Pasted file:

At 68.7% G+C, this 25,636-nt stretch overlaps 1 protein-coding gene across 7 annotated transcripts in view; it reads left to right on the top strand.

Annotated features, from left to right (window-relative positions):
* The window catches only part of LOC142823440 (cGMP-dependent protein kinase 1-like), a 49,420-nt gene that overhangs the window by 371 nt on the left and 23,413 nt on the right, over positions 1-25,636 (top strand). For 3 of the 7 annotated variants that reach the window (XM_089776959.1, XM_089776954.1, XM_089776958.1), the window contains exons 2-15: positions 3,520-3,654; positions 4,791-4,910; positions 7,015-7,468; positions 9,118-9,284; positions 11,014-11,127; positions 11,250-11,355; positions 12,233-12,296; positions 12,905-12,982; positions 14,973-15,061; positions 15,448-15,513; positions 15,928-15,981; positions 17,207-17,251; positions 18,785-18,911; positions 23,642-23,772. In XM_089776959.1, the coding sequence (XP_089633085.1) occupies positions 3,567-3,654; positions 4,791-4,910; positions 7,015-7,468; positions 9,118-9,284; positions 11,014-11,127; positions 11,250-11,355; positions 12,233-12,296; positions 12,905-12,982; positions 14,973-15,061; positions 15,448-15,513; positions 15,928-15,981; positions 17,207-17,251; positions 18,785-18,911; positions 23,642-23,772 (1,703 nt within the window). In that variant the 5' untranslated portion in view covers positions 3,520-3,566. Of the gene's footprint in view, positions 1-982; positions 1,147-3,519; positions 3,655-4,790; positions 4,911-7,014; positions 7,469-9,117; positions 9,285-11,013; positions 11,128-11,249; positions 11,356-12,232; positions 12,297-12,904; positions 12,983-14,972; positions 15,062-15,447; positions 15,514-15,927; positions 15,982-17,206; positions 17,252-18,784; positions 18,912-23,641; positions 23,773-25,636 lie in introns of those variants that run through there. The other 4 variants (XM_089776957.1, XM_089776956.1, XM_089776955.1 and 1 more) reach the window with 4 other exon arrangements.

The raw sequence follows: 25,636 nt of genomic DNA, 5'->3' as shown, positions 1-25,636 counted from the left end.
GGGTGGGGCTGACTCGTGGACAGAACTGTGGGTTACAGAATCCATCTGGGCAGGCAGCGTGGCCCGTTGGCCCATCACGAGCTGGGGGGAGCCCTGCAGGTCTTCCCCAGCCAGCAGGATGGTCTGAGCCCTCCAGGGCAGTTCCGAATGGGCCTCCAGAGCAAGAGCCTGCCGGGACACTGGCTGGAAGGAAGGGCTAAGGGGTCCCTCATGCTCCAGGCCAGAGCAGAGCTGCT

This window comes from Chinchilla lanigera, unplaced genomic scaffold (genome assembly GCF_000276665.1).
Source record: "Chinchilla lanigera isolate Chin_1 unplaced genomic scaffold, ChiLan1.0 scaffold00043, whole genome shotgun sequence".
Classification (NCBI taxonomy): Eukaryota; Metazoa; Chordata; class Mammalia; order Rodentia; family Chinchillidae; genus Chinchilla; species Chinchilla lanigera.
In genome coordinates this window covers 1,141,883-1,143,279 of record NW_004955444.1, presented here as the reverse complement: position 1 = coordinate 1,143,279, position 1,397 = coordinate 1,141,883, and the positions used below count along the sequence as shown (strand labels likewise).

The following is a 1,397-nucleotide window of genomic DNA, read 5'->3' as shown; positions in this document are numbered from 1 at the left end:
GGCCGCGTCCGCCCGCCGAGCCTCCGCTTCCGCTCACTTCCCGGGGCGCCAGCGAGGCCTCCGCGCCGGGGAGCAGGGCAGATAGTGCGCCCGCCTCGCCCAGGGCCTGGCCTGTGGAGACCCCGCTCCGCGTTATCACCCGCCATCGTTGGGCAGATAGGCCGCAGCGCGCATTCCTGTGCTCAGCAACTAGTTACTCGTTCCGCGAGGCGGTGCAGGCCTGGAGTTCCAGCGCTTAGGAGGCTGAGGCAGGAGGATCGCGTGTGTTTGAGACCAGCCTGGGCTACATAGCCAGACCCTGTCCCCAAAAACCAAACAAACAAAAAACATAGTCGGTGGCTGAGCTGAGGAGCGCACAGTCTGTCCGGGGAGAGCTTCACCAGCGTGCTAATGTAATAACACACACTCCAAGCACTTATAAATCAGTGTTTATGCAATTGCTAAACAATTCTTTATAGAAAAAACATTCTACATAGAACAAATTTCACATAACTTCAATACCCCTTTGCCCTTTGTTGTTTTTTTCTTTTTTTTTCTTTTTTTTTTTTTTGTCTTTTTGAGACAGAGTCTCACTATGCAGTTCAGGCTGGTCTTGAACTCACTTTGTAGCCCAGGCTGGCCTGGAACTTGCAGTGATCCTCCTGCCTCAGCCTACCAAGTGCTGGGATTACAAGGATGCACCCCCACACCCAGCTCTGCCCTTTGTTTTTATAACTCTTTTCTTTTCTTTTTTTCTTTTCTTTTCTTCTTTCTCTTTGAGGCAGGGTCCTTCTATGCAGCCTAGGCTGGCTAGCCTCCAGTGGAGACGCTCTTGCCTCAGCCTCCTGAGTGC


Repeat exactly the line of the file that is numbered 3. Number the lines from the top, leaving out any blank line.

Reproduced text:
* The window catches only part of LOC142823440 (cGMP-dependent protein kinase 1-like), a 49,420-nt gene that overhangs the window by 371 nt on the left and 23,413 nt on the right, over positions 1-25,636 (top strand). For 3 of the 7 annotated variants that reach the window (XM_089776959.1, XM_089776954.1, XM_089776958.1), the window contains exons 2-15: positions 3,520-3,654; positions 4,791-4,910; positions 7,015-7,468; positions 9,118-9,284; positions 11,014-11,127; positions 11,250-11,355; positions 12,233-12,296; positions 12,905-12,982; positions 14,973-15,061; positions 15,448-15,513; positions 15,928-15,981; positions 17,207-17,251; positions 18,785-18,911; positions 23,642-23,772. In XM_089776959.1, the coding sequence (XP_089633085.1) occupies positions 3,567-3,654; positions 4,791-4,910; positions 7,015-7,468; positions 9,118-9,284; positions 11,014-11,127; positions 11,250-11,355; positions 12,233-12,296; positions 12,905-12,982; positions 14,973-15,061; positions 15,448-15,513; positions 15,928-15,981; positions 17,207-17,251; positions 18,785-18,911; positions 23,642-23,772 (1,703 nt within the window). In that variant the 5' untranslated portion in view covers positions 3,520-3,566. Of the gene's footprint in view, positions 1-982; positions 1,147-3,519; positions 3,655-4,790; positions 4,911-7,014; positions 7,469-9,117; positions 9,285-11,013; positions 11,128-11,249; positions 11,356-12,232; positions 12,297-12,904; positions 12,983-14,972; positions 15,062-15,447; positions 15,514-15,927; positions 15,982-17,206; positions 17,252-18,784; positions 18,912-23,641; positions 23,773-25,636 lie in introns of those variants that run through there. The other 4 variants (XM_089776957.1, XM_089776956.1, XM_089776955.1 and 1 more) reach the window with 4 other exon arrangements.